My challenging time with my brain

Hey folks

Im really sorry that I haven’t written anything on my blog for so long that another one last months six months. I’ve been in a bit of a fight, well not a fight more of a battle with my brain. I’m sure there will be people out there that say “well obviously you had a brain injury but it not because of my brain injury but the psychological side of what happened came up. That came and bit me on the arse really fucking hard around the middle of September. 

And it all stemmed from having my haircut!!

Decided that I would have my hair cut shorter because I can couldn’t put my hair up in a ponytail and I don’t want to be arguing with Debbie all the time about it. Both myself and her appointment went to this place with my head back in bowl, got it washed, sat in the chair and it all got cut off. That part fine. Once I was home that part was in fine and spiralled out of control very quickly. I suddenly had a headache which covered my whole head and my neck and I went into sheer meltdown. Started panicking thinking that it was all happening again. Debbie called 111 then I spoke to someone, then went and saw my doctor that evening for a check up. Everything fine and home I was. A week later it happened again. I couldn’t stay calm felt hot, sick shaking. Again 111 was called and I was sent to an out of hours doctors, then home again after another check up. Poor Deb having to take me to the hospital at 21:30. The fear and the anxiety that grew and grew and grew over the next coming weeks over anything a lump, bump, itch was unreal. I was a mess.

Then came psychology with a wee Scottish man called Angus. He was fantastic hey really really helped me over the following six weeks. Every Tuesday for an hour and a half we would talk about things to help me through it. Gave me ideas of how to control my anxiety. I’m still not great at them but I do recognise the symptoms and understand how not to let them destroy me like they used to. The conversations with Angus were deep and pulled up stuff from areas I thought I had kept well hidden, or I didn’t think was relevant to what I was going through but apparently it was. Even though sometimes it was difficult I knew that it will help in the end, well it’s helping everyday is best way to put it.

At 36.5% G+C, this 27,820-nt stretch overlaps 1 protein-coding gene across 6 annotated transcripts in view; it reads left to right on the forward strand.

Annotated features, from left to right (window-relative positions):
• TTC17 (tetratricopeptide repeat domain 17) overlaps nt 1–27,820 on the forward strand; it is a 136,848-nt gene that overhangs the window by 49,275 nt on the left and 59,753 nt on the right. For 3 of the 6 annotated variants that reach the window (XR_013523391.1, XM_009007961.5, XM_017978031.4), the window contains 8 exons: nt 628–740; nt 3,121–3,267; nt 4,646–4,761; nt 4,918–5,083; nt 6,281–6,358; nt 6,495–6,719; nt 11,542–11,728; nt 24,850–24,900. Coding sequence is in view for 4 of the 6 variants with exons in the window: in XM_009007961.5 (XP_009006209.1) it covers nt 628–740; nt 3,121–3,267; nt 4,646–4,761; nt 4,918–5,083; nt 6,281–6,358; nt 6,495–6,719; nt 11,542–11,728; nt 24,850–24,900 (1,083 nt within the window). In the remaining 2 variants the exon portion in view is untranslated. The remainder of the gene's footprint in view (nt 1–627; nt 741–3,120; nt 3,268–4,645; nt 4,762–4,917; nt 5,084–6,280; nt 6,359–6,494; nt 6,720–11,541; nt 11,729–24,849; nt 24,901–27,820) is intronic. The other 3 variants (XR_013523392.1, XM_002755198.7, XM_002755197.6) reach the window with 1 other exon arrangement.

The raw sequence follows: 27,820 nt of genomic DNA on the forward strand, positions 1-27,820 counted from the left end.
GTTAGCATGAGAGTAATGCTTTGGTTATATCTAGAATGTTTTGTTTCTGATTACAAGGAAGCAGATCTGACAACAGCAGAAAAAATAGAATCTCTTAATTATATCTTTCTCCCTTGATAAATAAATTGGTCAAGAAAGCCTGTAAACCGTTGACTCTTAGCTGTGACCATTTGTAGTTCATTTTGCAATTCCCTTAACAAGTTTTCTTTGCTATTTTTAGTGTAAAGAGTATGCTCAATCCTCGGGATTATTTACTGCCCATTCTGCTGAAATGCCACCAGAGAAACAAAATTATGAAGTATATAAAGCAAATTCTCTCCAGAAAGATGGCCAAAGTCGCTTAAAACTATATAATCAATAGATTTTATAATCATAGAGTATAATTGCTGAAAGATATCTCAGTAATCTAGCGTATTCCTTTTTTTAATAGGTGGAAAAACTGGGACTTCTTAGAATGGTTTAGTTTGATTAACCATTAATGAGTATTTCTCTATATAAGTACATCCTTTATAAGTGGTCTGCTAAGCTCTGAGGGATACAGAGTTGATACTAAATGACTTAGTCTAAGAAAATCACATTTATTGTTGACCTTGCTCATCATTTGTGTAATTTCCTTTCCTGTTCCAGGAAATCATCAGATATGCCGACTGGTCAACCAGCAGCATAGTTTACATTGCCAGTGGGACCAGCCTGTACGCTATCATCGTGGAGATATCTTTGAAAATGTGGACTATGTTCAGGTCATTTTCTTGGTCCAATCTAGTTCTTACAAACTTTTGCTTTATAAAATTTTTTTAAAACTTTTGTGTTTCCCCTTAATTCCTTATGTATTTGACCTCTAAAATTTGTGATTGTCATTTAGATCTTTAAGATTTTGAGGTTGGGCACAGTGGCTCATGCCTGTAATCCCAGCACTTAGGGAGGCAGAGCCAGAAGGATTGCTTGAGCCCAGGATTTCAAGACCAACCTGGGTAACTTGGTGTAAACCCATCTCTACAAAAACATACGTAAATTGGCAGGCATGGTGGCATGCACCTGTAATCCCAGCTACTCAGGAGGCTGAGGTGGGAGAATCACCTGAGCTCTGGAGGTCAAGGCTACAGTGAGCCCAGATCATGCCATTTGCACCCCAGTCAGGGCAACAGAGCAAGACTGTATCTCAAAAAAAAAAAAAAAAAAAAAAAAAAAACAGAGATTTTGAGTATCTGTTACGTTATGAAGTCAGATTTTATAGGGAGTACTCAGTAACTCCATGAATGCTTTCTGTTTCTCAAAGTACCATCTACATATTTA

I can’t emphasise enough how much psychology has helped me. So anyone out there that reads this who has gone through a traumatic event regardless of it just being a brain injury then I would say do you give it a go. You’ll be surprised how speaking to someone who has no idea of your life cannot, doesn’t judge you can help you figure things out. Or even just how to deal with them so that you can continue a more settled life.

Don’t give me wrong I still have scares and worry over the lumps, bumps, the itches, the pains but I don’t let it ruin my day like it used to.

I still worry that I am a burden on people, or the way I handle situations is wrong. Or my facial expression is wrong. Or that I haven’t processed what is going on around me and say the wrong thing, wrong way. Or come across as oversensitive, undersensitive. Or that people don’t want to be around me because I don’t know what I’m gonna be like or the last time they saw me was rude but I cant remember that’s a very big worry of mine. It is so easy to feel so isolated. But there is a book that helped me understand what has happened to me and they way that I can act sometimes. The link is below…..

https://www.amazon.co.uk/Dented-Image-Journeys-Subarachnoid-Haemorrhage/dp/0415386721

Right I’m off to walk the puppy.

Laters💋

3 thoughts on “My challenging time with my brain”

  1. Sorry to hear things have been challenging for you. I’ve had a number of times when I felt like I’d gotten brain injured again — I fell out of bed and hit my head on the bedside stand, I slipped on ice and fell so hard I jolted my back out of alignment, I kept clunking my head on the top of the car door frame — and it felt like I’d gotten yet another concussion. I think some of the impacts may have been enough to alter me, but in the end, getting myself to calm down and not react like I was in serious danger was the thing that helped me. That, and being able to talk to someone who could “talk me down”.

    It’s scary, though. We can’t see what’s inside our heads, and when something invisible has such a visible effect, it “does a number” on us and our self-confidence.

    Well, it’s all a process. I hope you can have an enjoyable holiday season and get some good quality time with the people / pets / activities you most enjoy.

    Liked by 1 person

    1. Thank you for the message of support and understanding.
      I hope you had a great Christmas holiday period. Yeah it’s hard to stop the fear but I’m determined that I’m going to not let this defeat me.
      You are an inspiration.

      Liked by 1 person

      1. Thank you very much. Keep living your life to the best of your ability. Keep getting good rest. And remember, they don’t know nearly everything about the brain – and “miracles” happen all the time.

        Like

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